I met with a fellow photographer friend the other day. She was feeling discouraged and fed up. She said "I'm just so sick of having to justify my pricing to potential clients. I'm fed up with every time someone posts on one of the local area Facebook groups, searching for a photographer, dozens of people mention random friends who happen to have a camera (or make photography, a hobby). Everybody is a "photographer". I was surprised by this outburst from this peer because she is the one who rejuvenated me after I had become discouraged and left the photography world for a few years. She is the one who encouraged me to raise my prices and get back out there. She had given me hope and made me realize that my work is of good quality. My work is consistent and my clients know what to expect from me. I put more into my post-processing than most photographers I know because I am a perfectionist and my own worst critic. I go above and beyond and bend over backward for almost anybody. So...with these revelations came a sense of calm. Of peace with myself as a professional photographer. I have to admit though, that lately, I've been feeling just as discouraged as she.
Did you know that 7 out of 10 inquiries are from people who feel our prices are too high? Or they condescendingly want to know what to expect for the money we are asking? Do you go to your stylist and demand to know why she is charging as much as she does? And for that matter, why are you willing to pay $150 or more for highlights that may only last 6 weeks and yet, you're unwilling to pay somebody $200 to capture lasting memories of your children? Why are you okay with spending $5 on an overpriced cup of coffee yet unwilling to pay decent money for beautiful art featuring your babies or of your special day?
I hold this dear to my heart. Photography is a LUXURY item. And with that being said, there are different levels or tiers to choose from in the "luxury" department. Again, for you coffee drinkers, there is cheap coffee or higher end espresso or organic, fair trade you may brew at home and then there is your overpriced Drive-Through and other coffee shops. For the lover of nail and haircare, there are the chain salons, cheap nail salons and then there are the pricier salons and independent stylists. There's almost always a moderately priced luxury brand or item. I'd say 60% of local photographers land somewhere in the moderate level. We're not here to steal your money, we're here to make a living too.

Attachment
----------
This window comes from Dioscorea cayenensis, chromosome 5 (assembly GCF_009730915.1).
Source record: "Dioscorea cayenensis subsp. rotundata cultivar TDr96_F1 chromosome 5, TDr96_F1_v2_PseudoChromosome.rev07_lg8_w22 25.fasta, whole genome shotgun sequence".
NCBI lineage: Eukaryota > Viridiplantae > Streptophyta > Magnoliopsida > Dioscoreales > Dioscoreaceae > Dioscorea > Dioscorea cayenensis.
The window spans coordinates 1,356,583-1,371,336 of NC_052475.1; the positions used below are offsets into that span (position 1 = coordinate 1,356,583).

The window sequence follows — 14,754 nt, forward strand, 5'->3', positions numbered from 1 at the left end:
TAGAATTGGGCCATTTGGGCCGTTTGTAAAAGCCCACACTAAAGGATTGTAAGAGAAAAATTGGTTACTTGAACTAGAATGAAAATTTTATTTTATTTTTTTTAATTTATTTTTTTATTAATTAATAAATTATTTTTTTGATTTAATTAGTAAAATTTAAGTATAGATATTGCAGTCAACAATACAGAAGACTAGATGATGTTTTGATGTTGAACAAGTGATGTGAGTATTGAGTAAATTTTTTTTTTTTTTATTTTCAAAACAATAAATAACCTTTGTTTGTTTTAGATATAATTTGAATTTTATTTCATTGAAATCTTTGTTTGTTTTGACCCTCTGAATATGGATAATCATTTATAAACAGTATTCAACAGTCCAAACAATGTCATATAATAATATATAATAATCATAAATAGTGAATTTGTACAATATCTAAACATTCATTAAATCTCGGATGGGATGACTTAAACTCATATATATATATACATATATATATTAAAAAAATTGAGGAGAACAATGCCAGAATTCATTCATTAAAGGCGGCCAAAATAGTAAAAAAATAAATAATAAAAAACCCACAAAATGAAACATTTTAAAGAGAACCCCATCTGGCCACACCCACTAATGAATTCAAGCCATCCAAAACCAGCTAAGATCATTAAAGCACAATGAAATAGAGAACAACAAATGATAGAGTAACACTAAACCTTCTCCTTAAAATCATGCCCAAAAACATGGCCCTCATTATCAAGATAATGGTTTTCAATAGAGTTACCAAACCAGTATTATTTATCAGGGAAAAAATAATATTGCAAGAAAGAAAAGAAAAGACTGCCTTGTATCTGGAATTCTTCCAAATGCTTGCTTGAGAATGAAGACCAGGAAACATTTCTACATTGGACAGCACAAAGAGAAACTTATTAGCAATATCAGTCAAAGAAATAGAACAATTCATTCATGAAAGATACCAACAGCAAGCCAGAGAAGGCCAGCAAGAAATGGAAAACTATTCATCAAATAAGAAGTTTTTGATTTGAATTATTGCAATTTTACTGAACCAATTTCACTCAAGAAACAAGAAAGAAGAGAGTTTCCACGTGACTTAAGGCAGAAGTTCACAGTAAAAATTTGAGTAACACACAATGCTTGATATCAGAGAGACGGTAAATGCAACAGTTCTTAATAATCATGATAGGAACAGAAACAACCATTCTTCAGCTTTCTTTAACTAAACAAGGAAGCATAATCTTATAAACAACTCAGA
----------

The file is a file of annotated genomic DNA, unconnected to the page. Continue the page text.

Professional Photographers are business owners. We have business expenses like any other business owner. We pay taxes, pay for insurance, equipment, props, internet, phones, ongoing education, software, advertising fees, etc. etc. Not only do we have overhead but we have spent countless hours educating ourselves, thousands on formal education and shed tears and sweat to make our dreams come true. Yes, we enjoy our jobs but photography isn't just a hobby for us. We are trying to survive just like the rest of you. When you pay a photographer $200 for a 1-2 hour sitting, you aren't paying someone $100/hr. There are close to 10 hours of work involved in the average portrait sitting. Don't believe me? Before your session, most photographers spend about 30 minutes to an hour setting up your session. If your session is on-location, there is 1-2 hours travel time (not to mention gas, etc). After your session, it takes anywhere from 2-5 hours to edit your images plus save onto multiple external hard drives (to ensure your images are safely saved). Another hour or so to upload into an online gallery and then subsequent phone calls and in-person consultations once the images are ready. I've even been known to edit photos on my laptop during road trips and vacations with my family. Often times, we are actually making less than we could at a lower paying job. We do this not only because our schedules can be flexible but because we so enjoy what we do. It's a sad day when we are made to feel as if we shouldn't be making a living off our talent and hard work.
With all that being said, we understand that a potential client may not be able to afford our services. But rather than dismissing our services as too pricy and then sacrificing quality and customer service for the hobbyist photographer who charges only $50 per session, why don't you instead ask your first choice photographer what they are willing to do to work within your budget. Sometimes we offer payment plans. Sometimes, we have upcoming specials or have other options that may suit your needs. And sometimes, you may be surprised to find out that even though our prices may be higher, you will be so much happier with the outcome that it was worth the extra money spent.
And next time you're wanting to scoff at the photographer on the other end of the phone, ask yourself if you do the same to your stylist when a pair of scissors only cost a few bucks. You're paying for his or her talent, skill and reputation.
This post wasn't intended to shame or ridicule, merely to inform and educate. Please remember, we are merely trying to do our jobs and want to do something that makes us happy. We typically want nothing more than to make you happy as well. ;)